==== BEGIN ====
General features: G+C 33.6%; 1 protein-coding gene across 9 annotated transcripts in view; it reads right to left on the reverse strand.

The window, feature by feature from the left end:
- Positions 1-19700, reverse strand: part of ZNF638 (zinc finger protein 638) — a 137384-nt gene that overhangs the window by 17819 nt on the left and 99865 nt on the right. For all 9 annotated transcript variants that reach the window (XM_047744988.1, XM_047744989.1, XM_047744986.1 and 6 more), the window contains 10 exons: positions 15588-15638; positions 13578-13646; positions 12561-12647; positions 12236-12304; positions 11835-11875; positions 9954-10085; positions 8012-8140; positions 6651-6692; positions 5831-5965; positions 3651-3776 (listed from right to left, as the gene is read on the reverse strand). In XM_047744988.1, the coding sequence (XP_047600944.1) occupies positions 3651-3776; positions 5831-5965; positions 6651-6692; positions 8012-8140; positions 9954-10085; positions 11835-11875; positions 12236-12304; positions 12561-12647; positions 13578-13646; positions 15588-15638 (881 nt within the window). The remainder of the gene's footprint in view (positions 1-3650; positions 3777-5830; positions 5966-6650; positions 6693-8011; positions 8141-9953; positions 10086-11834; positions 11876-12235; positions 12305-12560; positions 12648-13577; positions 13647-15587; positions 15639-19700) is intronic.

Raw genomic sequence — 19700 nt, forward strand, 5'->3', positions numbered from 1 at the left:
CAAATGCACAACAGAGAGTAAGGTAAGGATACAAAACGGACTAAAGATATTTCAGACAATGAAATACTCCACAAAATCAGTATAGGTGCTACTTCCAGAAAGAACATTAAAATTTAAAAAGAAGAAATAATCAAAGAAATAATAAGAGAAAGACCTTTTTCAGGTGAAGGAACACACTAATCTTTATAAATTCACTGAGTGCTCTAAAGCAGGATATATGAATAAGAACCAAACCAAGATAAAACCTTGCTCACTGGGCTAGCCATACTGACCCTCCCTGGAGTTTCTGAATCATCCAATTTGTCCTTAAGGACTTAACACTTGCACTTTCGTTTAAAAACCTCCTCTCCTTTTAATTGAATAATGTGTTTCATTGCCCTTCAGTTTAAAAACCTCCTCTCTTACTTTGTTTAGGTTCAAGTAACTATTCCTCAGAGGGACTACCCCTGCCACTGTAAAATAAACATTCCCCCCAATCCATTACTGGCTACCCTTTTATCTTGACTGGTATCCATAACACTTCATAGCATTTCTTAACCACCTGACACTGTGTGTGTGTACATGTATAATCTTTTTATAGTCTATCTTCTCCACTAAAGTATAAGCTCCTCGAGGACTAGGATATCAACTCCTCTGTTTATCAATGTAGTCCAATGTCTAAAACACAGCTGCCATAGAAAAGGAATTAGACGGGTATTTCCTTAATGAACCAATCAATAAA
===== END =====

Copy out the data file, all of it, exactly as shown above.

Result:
General features: G+C 33.6%; 1 protein-coding gene across 9 annotated transcripts in view; it reads right to left on the reverse strand.

The window, feature by feature from the left end:
- Positions 1-19700, reverse strand: part of ZNF638 (zinc finger protein 638) — a 137384-nt gene that overhangs the window by 17819 nt on the left and 99865 nt on the right. For all 9 annotated transcript variants that reach the window (XM_047744988.1, XM_047744989.1, XM_047744986.1 and 6 more), the window contains 10 exons: positions 15588-15638; positions 13578-13646; positions 12561-12647; positions 12236-12304; positions 11835-11875; positions 9954-10085; positions 8012-8140; positions 6651-6692; positions 5831-5965; positions 3651-3776 (listed from right to left, as the gene is read on the reverse strand). In XM_047744988.1, the coding sequence (XP_047600944.1) occupies positions 3651-3776; positions 5831-5965; positions 6651-6692; positions 8012-8140; positions 9954-10085; positions 11835-11875; positions 12236-12304; positions 12561-12647; positions 13578-13646; positions 15588-15638 (881 nt within the window). The remainder of the gene's footprint in view (positions 1-3650; positions 3777-5830; positions 5966-6650; positions 6693-8011; positions 8141-9953; positions 10086-11834; positions 11876-12235; positions 12305-12560; positions 12648-13577; positions 13647-15587; positions 15639-19700) is intronic.

Raw genomic sequence — 19700 nt, forward strand, 5'->3', positions numbered from 1 at the left:
CAAATGCACAACAGAGAGTAAGGTAAGGATACAAAACGGACTAAAGATATTTCAGACAATGAAATACTCCACAAAATCAGTATAGGTGCTACTTCCAGAAAGAACATTAAAATTTAAAAAGAAGAAATAATCAAAGAAATAATAAGAGAAAGACCTTTTTCAGGTGAAGGAACACACTAATCTTTATAAATTCACTGAGTGCTCTAAAGCAGGATATATGAATAAGAACCAAACCAAGATAAAACCTTGCTCACTGGGCTAGCCATACTGACCCTCCCTGGAGTTTCTGAATCATCCAATTTGTCCTTAAGGACTTAACACTTGCACTTTCGTTTAAAAACCTCCTCTCCTTTTAATTGAATAATGTGTTTCATTGCCCTTCAGTTTAAAAACCTCCTCTCTTACTTTGTTTAGGTTCAAGTAACTATTCCTCAGAGGGACTACCCCTGCCACTGTAAAATAAACATTCCCCCCAATCCATTACTGGCTACCCTTTTATCTTGACTGGTATCCATAACACTTCATAGCATTTCTTAACCACCTGACACTGTGTGTGTGTACATGTATAATCTTTTTATAGTCTATCTTCTCCACTAAAGTATAAGCTCCTCGAGGACTAGGATATCAACTCCTCTGTTTATCAATGTAGTCCAATGTCTAAAACACAGCTGCCATAGAAAAGGAATTAGACGGGTATTTCCTTAATGAACCAATCAATAAA